Ethnobotanical Leaflets 12: 866-67. 2008.
An Overview of Dravyguna in Ayurvedic Pharmaceutical Sciences Curriculum
Amritpal Singh, Senior Lecturer and Saurabh Singh Baghel, Lecturer
Dept of Ayurvedic Pharmaceutical Sciences, Lovely Professional University, Phagwara
Address for correspondence:
Dr. Amritpal Singh
Department of Ayurvedic Pharmaceutical Sciences
Lovely School of Applied Medical Sciences,
Lovely Professional University
Jalandhar-Ludhiana G.T. Road,
Issued 30 October 2008
Curriculum related to Ayurvedic Pharmaceutical Sciences has been recently reinforced in Indian pharmacy schools due to global acceptance of Ayurveda. Some pharmacy schools have continued curriculum related to Ayurvedic Pharmaceutical Sciences as integral part of pharmacognosy or medicinal chemistry. Some pharmacy schools pioneered courses related exclusively to Ayurvedic Pharmaceutical Sciences. The courses available range from diploma to masterís level however there is little information has accumulated for doctorate and postdoctrate level studies in Ayurvedic Pharmaceutical Sciences.
Curriculum related to Ayurvedic Pharmaceutical Sciences largely bank on Dravyguna (Phytopharmacology) and Ras Shastra (alchemy or latrochemistry). Dravyaguna is essentially compilation of ancient medical knowledge based on Ayurvedic pharmacy lexicons. Charka and Sushruta lists 341 and 395 medicinal plants respectively, in treatise on Ayurveda. Bhavprakash Nighantu, the standard book on Ayurvedic perspective of medicinal plants, mentions medicinal actions and therapeutics of 470 medicinal plants.
With evident of Muslim and British Empire in India, translation of Ayurvedic pharmacy lexicons was carried out in several languages. Maximum work was done in the British period when indispensable texts like Materia Medica of India and Pharmacogaphia Indica were composed. The term Materia Medica has largely been replaced by pharmacognsoy. Several publications have highlighted decreasing popularity of pharmacognosy in British and American Universities. Pharmacognosy either has been merged with medicinal chemistry or withdrawn from the pharmacy curriculum. However, Asian countries have witnessed changing scenario as far as traditional system of medicine are concerned.
Recent times have witnessed resurgence of medicinal plant industry in India and there is revised interest in subjects like Dravyguna. Introduction of courses related to Ayurvedic Pharmaceutical Sciences is proof of changing scenario as far traditional medical sciences are concerned. One side of the story is that synthetic medicine might have overshadowed the traditional systems of medicine, more specifically known as Complementary and Alternative Medicine (CAM). Other side of the story is encouraging as far as herbal drug industry as medicinal plants are being constantly explored for lifesaving and cost-effective drugs.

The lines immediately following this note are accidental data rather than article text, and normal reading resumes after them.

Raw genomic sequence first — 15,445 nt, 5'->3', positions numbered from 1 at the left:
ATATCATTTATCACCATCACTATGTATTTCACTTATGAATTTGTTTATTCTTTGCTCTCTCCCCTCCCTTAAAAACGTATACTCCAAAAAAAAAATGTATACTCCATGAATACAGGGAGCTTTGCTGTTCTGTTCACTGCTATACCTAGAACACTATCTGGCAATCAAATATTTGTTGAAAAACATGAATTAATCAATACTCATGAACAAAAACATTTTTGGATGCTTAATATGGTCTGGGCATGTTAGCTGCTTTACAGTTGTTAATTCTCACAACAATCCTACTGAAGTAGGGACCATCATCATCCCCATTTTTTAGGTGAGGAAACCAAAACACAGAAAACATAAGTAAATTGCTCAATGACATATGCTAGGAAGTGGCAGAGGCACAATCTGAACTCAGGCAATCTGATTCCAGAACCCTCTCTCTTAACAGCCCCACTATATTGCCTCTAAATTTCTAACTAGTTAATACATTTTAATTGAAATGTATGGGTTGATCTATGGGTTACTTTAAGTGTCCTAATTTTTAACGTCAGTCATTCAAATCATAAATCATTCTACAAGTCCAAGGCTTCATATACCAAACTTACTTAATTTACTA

Shortage of trained manpower in Ayurvedic pharmacies, has forced the statutory bodies to introduce industry specific courses related to Ayurvedic Pharmaceutical Sciences. Introduction of maters course in Traditional Medicine by Mohali based National Institute of Pharmaceutical Education and Research is important landmark in the history of Ayurvedic drug industry.
Recent publication of article on heavy metal contents of Ayurvedic formulations in Journal of American Medical Association (JAMA) has rocked the Ayurvedic drug industry particularly the metal based preparations. Even recent market analysis has reported decreased sale of mineral remedies of Ayurveda. In light of above developments, systematic study of Dravyguna becomes mandatory as utility of Ras Shastra in Ayurvedic drug industry is expected to suffer after JAMA article.
Dravyguna is integral part of course related to Ayurvedic Medical and Pharmaceutical Sciences. The traditional mode of Ayurvedic study i.e. BAMS, incorporates Dravyguna in the third year of six year course. Postgraduate and doctorate study options are available for Dravyguna. Curriculum related to Ayurvedic Pharmaceutical Sciences is largely based on Dravyguna and options are available for M.Pharm in Dravyguna.
Although it is difficult to correlate Dravyguna with modern subjects, it reaches close to clinical pharmacology and some aspects of pharmacognosy. Recently reverse pharmacology has been used for Ayurvedic Medicine and on basis of this; Dravyguna can be correlated with reverse pharmacognosy. Some experts are of the view that Dravyguna should not be compared with any subject and treated as independent subject.
Dravyguna is in transition phase and time is ripe to arrive upon a decision whether it should remain conventional or given a fresh look. Curriculum issued by Central Council of Indian Medicine (CCIM) for BAMS course and post graduation in Dravyguna need rectification keeping in mind the changing scenario. Dravyguna has no doubt contributed to modern medical system by giving lead which has been converted to lifesaving drugs. Even subjects like ethnopharmacology, phytopharmacotherapy and phytopharma-covigilance have roots in Materia Medica of traditional medicine.
Dravyguna is fundamental subject of Ayurvedic Pharmaceutical Sciences and recent developments must be integral part of curriculum related to Dravyguna. The subject can serve as search engine for novel drugs and recently chemoinforamtics approaches have been applied to classical Ayurveda for searching novel chemical entities.